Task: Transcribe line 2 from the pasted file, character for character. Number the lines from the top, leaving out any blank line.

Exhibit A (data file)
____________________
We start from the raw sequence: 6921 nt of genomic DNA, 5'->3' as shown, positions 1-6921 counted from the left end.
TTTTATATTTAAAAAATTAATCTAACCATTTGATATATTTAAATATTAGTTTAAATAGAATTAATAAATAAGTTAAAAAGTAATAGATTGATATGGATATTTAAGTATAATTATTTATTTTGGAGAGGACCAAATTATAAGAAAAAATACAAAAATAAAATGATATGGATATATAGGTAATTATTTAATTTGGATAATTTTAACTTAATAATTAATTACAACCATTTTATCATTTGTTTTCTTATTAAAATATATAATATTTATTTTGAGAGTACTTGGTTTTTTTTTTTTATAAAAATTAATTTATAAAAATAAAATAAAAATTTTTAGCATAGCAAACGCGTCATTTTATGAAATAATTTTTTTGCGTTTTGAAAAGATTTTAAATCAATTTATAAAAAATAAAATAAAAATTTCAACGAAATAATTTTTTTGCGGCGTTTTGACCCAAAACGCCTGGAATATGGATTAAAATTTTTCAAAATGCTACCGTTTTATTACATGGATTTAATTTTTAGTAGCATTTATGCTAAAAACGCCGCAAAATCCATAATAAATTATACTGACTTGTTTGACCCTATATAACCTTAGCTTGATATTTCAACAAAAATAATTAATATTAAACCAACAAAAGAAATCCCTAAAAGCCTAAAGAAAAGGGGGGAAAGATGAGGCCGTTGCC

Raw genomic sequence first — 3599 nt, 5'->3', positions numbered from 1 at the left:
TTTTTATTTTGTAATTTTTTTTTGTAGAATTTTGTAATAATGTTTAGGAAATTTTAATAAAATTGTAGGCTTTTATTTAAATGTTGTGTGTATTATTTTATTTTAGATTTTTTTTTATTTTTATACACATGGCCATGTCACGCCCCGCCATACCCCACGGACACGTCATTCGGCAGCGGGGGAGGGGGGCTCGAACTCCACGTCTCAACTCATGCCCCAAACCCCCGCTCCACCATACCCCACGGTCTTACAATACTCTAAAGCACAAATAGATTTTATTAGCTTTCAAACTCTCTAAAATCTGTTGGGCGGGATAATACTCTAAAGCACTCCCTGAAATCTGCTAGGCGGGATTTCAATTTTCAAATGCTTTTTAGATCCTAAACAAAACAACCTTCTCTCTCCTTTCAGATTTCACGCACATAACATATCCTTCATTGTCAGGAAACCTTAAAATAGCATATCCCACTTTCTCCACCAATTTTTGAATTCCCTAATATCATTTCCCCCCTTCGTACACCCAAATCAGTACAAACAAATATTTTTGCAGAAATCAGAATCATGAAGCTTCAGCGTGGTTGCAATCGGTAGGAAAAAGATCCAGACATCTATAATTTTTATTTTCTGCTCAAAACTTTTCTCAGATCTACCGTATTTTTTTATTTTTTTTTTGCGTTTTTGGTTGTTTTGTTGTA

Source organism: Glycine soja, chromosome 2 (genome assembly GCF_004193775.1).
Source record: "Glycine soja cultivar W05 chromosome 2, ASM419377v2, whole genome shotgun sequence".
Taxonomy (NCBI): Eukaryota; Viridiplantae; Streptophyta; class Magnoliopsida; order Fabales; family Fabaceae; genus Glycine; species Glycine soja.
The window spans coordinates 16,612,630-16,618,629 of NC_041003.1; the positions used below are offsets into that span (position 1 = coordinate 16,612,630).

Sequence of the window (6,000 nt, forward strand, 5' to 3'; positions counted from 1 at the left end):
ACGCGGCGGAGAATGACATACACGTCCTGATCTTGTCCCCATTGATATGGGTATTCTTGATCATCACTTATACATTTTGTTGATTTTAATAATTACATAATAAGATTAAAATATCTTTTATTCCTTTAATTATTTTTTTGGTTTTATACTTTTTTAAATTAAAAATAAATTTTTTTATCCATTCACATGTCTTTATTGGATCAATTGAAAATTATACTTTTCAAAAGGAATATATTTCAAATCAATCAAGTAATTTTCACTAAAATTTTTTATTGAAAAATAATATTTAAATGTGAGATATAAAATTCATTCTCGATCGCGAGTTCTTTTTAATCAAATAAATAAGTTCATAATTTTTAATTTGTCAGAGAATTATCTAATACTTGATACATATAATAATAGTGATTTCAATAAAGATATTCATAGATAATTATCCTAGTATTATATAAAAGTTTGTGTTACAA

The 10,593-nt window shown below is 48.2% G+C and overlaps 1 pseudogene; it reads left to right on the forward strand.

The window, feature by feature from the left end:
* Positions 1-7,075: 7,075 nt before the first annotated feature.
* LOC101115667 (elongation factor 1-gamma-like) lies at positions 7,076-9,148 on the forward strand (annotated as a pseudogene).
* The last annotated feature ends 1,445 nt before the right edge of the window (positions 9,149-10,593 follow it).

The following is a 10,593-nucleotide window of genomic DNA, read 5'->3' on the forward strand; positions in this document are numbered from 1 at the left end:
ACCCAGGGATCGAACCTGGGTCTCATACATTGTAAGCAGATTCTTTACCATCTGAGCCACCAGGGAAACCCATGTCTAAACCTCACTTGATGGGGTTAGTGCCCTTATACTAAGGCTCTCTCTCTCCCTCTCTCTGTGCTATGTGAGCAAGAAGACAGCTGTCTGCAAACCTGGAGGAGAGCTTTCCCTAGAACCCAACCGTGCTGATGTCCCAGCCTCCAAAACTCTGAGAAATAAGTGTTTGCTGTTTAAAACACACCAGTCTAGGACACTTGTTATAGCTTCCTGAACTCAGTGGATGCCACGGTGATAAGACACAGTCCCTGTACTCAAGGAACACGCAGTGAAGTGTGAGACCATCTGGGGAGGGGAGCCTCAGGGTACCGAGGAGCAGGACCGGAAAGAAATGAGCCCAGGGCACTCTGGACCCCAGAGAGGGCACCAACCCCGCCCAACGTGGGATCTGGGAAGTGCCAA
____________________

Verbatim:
TTTTATATTTAAAAAATTAATCTAACCATTTGATATATTTAAATATTAGTTTAAATAGAATTAATAAATAAGTTAAAAAGTAATAGATTGATATGGATATTTAAGTATAATTATTTATTTTGGAGAGGACCAAATTATAAGAAAAAATACAAAAATAAAATGATATGGATATATAGGTAATTATTTAATTTGGATAATTTTAACTTAATAATTAATTACAACCATTTTATCATTTGTTTTCTTATTAAAATATATAATATTTATTTTGAGAGTACTTGGTTTTTTTTTTTTATAAAAATTAATTTATAAAAATAAAATAAAAATTTTTAGCATAGCAAACGCGTCATTTTATGAAATAATTTTTTTGCGTTTTGAAAAGATTTTAAATCAATTTATAAAAAATAAAATAAAAATTTCAACGAAATAATTTTTTTGCGGCGTTTTGACCCAAAACGCCTGGAATATGGATTAAAATTTTTCAAAATGCTACCGTTTTATTACATGGATTTAATTTTTAGTAGCATTTATGCTAAAAACGCCGCAAAATCCATAATAAATTATACTGACTTGTTTGACCCTATATAACCTTAGCTTGATATTTCAACAAAAATAATTAATATTAAACCAACAAAAGAAATCCCTAAAAGCCTAAAGAAAAGGGGGGAAAGATGAGGCCGTTGCC